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on 4 September 2005
I bought this book 6 months ago to start teaching our then 3.5 yr old daughter. We felt she was ready to at least start learning phonics (she started talking at 18 months old) as she was showing an increased interest in 'reading' and 'writing' (although she's certainly not a 'gifted child'!).
I have to say I didn't really believe that the book would "do what it said on the tin", but I am delighted to say it can! We are now on Lesson 70 (of 100), and I am amazed at what our daughter can now read at just 4 years old!
The book recommends that you do a lesson each day. We don't always do that, as some days we don't have time, but I would certainly advise not leaving more than 1 or 2 days between 'lesson days' and definitely make time in the morning rather than the afternoon. However, you must read exactly what is on the page, as I've tried 'adapting' it to what I thought fitted my child best and I ended up going back a few lessons and reading it verbatim. The only extras I do put in are a lot more praise.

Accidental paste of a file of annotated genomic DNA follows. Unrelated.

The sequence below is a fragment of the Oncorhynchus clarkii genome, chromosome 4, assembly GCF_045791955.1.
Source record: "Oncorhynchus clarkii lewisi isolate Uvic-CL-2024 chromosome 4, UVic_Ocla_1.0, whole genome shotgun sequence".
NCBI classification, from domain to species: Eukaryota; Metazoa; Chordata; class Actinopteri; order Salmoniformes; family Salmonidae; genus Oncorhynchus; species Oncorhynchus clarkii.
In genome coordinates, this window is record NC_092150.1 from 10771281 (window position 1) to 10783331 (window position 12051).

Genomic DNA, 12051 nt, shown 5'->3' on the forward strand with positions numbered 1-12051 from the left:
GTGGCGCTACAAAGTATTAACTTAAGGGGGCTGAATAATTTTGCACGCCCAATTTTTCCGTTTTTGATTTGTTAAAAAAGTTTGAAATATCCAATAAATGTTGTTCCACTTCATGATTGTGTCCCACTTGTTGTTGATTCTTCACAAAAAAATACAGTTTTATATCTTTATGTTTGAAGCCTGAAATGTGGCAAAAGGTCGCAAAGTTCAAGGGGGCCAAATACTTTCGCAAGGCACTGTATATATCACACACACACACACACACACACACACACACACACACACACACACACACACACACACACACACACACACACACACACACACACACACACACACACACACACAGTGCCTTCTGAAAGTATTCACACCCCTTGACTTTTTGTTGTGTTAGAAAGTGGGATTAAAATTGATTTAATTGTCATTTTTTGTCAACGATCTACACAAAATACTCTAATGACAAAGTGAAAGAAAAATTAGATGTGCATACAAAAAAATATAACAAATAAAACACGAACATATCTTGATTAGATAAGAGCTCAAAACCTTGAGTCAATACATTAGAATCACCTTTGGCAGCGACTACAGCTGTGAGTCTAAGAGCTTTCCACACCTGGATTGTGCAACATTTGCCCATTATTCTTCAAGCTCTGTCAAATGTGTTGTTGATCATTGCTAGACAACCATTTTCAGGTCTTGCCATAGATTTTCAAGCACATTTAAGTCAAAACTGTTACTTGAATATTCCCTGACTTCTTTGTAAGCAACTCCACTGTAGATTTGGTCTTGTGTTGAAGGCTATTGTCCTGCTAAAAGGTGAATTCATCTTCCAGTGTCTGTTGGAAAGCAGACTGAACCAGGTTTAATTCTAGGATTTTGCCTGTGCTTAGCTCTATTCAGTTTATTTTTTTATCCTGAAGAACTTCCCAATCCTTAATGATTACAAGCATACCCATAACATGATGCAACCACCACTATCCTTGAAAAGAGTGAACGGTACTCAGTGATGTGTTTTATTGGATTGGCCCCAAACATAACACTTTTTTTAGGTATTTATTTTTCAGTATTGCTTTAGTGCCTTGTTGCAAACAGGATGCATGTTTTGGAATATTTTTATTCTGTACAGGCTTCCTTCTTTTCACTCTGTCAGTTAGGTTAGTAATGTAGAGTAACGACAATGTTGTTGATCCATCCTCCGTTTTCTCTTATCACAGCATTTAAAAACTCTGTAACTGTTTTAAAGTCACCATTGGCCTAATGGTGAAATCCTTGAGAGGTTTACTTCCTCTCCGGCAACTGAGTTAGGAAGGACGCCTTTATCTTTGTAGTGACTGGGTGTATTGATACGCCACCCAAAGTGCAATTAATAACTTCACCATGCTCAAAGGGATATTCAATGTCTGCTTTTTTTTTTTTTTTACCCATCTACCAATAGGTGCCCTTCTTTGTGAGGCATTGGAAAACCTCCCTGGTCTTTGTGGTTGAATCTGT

The book is recommended for "bright 3.5-yr-olds, and average 4 and 5 yr olds". I wouldn't suggest any earlier, as your child will need to write each letter they learn, and so they need to have developed their fine motor skills sufficiently. However, even if you only manage 20 or so lessons before your child starts school, it will help them no end, as it is exactly the system used in schools.
Finally, I was once told by someone trained in education that there are always 'natural readers' who are able to be told how a word sounds and remember it. That's all well and good until they try to read a word they haven't seen before! This book teaches how to read words properly by learning 'phonics' and blending them in a way in which we speak ourselves. Therefore, your child will eventually be able to pick up a book and read it, and attempt a word that they have not seen before themselves! Imagine their absolute joy when they achieve that on their own...
I cannot recommend this book any higher...it's extremely good.
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on 29 March 2016